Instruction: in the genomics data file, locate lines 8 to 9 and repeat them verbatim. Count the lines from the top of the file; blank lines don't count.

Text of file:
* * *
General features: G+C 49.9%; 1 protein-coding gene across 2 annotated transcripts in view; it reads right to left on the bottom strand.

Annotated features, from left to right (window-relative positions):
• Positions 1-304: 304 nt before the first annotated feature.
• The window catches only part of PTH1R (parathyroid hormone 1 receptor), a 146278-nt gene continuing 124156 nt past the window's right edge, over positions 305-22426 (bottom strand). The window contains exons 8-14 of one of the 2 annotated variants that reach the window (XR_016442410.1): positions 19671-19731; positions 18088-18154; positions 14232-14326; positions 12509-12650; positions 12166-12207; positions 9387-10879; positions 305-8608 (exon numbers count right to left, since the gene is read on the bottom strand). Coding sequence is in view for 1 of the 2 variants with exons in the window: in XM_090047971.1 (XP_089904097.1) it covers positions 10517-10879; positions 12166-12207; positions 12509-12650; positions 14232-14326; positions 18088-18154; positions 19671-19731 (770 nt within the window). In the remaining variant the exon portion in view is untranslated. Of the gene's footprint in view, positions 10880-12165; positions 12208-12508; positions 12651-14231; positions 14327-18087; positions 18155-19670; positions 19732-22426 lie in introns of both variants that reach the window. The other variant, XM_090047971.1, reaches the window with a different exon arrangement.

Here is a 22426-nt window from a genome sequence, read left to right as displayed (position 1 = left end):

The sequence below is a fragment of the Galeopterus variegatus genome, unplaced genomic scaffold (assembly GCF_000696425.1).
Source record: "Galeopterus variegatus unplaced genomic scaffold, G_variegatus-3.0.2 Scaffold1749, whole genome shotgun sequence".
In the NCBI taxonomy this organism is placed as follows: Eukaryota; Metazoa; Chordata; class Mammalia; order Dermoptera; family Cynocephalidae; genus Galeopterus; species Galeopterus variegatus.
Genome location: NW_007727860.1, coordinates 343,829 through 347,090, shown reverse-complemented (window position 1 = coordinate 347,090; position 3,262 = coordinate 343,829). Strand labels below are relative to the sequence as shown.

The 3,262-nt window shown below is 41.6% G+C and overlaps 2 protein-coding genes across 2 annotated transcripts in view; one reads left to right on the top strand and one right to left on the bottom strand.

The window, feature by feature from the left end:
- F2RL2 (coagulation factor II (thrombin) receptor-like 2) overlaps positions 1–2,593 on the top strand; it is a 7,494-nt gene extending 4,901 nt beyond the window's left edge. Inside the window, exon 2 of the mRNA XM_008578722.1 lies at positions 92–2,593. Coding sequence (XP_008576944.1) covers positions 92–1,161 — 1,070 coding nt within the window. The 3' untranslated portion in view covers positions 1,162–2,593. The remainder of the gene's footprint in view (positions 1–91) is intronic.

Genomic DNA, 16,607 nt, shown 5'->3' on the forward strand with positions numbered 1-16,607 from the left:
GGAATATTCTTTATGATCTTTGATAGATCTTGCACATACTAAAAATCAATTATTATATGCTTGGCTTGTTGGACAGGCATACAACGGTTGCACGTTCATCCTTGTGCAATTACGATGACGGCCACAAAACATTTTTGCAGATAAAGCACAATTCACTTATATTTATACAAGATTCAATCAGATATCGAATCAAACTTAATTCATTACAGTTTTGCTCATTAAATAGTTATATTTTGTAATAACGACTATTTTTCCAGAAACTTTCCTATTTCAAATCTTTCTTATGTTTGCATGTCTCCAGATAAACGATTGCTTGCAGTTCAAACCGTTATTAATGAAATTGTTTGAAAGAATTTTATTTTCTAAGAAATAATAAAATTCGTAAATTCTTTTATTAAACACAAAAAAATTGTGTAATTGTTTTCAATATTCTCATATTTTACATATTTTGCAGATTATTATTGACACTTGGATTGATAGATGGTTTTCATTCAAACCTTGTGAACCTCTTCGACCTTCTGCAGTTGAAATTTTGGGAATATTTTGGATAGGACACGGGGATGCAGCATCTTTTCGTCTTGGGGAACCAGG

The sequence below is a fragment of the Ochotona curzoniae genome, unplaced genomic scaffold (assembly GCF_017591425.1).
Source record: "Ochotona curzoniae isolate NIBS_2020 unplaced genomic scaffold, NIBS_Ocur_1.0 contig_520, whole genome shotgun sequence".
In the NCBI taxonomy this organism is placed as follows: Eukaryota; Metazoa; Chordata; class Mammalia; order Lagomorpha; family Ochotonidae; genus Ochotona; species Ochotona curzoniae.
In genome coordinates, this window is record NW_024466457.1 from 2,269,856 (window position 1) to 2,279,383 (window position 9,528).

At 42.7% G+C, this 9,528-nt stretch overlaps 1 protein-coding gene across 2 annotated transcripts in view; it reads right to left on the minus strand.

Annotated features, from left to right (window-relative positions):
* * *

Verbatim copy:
In the NCBI taxonomy this organism is placed as follows: Eukaryota; Metazoa; Chordata; class Mammalia; order Dermoptera; family Cynocephalidae; genus Galeopterus; species Galeopterus variegatus.
Genome location: NW_007727860.1, coordinates 343,829 through 347,090, shown reverse-complemented (window position 1 = coordinate 347,090; position 3,262 = coordinate 343,829). Strand labels below are relative to the sequence as shown.